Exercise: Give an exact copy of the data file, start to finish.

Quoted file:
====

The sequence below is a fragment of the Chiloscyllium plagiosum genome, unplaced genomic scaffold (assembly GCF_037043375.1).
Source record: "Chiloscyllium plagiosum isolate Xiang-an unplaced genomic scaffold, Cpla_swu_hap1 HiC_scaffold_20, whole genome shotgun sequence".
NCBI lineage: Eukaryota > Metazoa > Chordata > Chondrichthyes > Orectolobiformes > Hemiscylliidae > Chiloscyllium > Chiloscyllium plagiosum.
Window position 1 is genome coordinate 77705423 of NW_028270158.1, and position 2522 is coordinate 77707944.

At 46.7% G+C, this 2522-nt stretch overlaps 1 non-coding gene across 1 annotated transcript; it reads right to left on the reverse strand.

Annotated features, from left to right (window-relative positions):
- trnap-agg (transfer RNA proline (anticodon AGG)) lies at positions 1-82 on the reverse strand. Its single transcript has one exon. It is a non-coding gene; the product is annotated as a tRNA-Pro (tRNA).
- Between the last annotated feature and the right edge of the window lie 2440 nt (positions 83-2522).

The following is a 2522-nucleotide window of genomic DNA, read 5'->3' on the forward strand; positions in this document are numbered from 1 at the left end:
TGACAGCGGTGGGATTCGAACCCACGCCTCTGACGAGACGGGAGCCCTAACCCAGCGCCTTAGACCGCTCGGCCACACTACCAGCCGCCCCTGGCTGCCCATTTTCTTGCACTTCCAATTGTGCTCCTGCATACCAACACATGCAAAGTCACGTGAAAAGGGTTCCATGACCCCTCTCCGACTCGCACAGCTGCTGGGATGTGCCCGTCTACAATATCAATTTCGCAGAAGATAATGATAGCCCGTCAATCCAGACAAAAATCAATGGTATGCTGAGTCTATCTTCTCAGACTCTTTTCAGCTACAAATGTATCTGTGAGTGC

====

The sequence below is a fragment of the Chiloscyllium plagiosum genome, unplaced genomic scaffold (assembly GCF_037043375.1).
Source record: "Chiloscyllium plagiosum isolate Xiang-an unplaced genomic scaffold, Cpla_swu_hap1 HiC_scaffold_20, whole genome shotgun sequence".
NCBI lineage: Eukaryota > Metazoa > Chordata > Chondrichthyes > Orectolobiformes > Hemiscylliidae > Chiloscyllium > Chiloscyllium plagiosum.
Window position 1 is genome coordinate 77705423 of NW_028270158.1, and position 2522 is coordinate 77707944.

At 46.7% G+C, this 2522-nt stretch overlaps 1 non-coding gene across 1 annotated transcript; it reads right to left on the reverse strand.

Annotated features, from left to right (window-relative positions):
- trnap-agg (transfer RNA proline (anticodon AGG)) lies at positions 1-82 on the reverse strand. Its single transcript has one exon. It is a non-coding gene; the product is annotated as a tRNA-Pro (tRNA).
- Between the last annotated feature and the right edge of the window lie 2440 nt (positions 83-2522).

The following is a 2522-nucleotide window of genomic DNA, read 5'->3' on the forward strand; positions in this document are numbered from 1 at the left end:
TGACAGCGGTGGGATTCGAACCCACGCCTCTGACGAGACGGGAGCCCTAACCCAGCGCCTTAGACCGCTCGGCCACACTACCAGCCGCCCCTGGCTGCCCATTTTCTTGCACTTCCAATTGTGCTCCTGCATACCAACACATGCAAAGTCACGTGAAAAGGGTTCCATGACCCCTCTCCGACTCGCACAGCTGCTGGGATGTGCCCGTCTACAATATCAATTTCGCAGAAGATAATGATAGCCCGTCAATCCAGACAAAAATCAATGGTATGCTGAGTCTATCTTCTCAGACTCTTTTCAGCTACAAATGTATCTGTGAGTGC